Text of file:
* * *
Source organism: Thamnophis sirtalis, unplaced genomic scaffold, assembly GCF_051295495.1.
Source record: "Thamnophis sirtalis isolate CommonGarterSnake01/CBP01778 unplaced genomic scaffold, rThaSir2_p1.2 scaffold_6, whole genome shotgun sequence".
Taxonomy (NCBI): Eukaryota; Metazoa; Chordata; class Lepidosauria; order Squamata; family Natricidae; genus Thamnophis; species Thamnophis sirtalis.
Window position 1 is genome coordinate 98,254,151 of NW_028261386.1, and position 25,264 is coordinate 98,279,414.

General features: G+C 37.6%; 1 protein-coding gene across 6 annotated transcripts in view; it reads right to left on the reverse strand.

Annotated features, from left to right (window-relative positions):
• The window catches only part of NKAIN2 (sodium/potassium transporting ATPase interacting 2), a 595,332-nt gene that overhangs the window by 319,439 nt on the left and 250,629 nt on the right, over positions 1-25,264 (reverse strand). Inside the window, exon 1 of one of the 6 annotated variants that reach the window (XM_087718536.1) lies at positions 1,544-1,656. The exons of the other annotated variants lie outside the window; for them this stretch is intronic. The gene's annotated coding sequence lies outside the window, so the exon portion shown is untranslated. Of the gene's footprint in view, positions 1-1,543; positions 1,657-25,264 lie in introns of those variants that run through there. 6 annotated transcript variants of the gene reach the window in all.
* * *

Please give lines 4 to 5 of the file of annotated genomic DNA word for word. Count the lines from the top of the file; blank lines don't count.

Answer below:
Window position 1 is genome coordinate 98,254,151 of NW_028261386.1, and position 25,264 is coordinate 98,279,414.

General features: G+C 37.6%; 1 protein-coding gene across 6 annotated transcripts in view; it reads right to left on the reverse strand.